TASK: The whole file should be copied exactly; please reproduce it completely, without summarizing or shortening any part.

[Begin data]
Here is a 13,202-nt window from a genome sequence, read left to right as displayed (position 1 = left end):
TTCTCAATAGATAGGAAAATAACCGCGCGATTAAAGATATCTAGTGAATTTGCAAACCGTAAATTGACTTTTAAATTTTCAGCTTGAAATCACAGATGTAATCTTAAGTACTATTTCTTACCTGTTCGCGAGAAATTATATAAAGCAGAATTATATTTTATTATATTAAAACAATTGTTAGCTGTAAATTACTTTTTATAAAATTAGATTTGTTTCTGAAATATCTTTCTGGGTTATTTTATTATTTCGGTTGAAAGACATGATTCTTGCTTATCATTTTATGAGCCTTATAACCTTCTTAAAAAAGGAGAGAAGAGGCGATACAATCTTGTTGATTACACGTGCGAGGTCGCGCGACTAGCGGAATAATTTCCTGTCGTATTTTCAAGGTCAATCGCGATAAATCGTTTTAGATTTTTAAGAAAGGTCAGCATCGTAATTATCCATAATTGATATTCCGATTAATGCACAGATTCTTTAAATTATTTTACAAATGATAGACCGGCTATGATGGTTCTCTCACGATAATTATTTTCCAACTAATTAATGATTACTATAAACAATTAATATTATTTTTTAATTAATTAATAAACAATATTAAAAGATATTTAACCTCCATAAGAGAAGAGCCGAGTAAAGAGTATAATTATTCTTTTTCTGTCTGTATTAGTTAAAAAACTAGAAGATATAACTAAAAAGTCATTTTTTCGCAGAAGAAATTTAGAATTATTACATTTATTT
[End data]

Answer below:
Here is a 13,202-nt window from a genome sequence, read left to right as displayed (position 1 = left end):
TTCTCAATAGATAGGAAAATAACCGCGCGATTAAAGATATCTAGTGAATTTGCAAACCGTAAATTGACTTTTAAATTTTCAGCTTGAAATCACAGATGTAATCTTAAGTACTATTTCTTACCTGTTCGCGAGAAATTATATAAAGCAGAATTATATTTTATTATATTAAAACAATTGTTAGCTGTAAATTACTTTTTATAAAATTAGATTTGTTTCTGAAATATCTTTCTGGGTTATTTTATTATTTCGGTTGAAAGACATGATTCTTGCTTATCATTTTATGAGCCTTATAACCTTCTTAAAAAAGGAGAGAAGAGGCGATACAATCTTGTTGATTACACGTGCGAGGTCGCGCGACTAGCGGAATAATTTCCTGTCGTATTTTCAAGGTCAATCGCGATAAATCGTTTTAGATTTTTAAGAAAGGTCAGCATCGTAATTATCCATAATTGATATTCCGATTAATGCACAGATTCTTTAAATTATTTTACAAATGATAGACCGGCTATGATGGTTCTCTCACGATAATTATTTTCCAACTAATTAATGATTACTATAAACAATTAATATTATTTTTTAATTAATTAATAAACAATATTAAAAGATATTTAACCTCCATAAGAGAAGAGCCGAGTAAAGAGTATAATTATTCTTTTTCTGTCTGTATTAGTTAAAAAACTAGAAGATATAACTAAAAAGTCATTTTTTCGCAGAAGAAATTTAGAATTATTACATTTATTT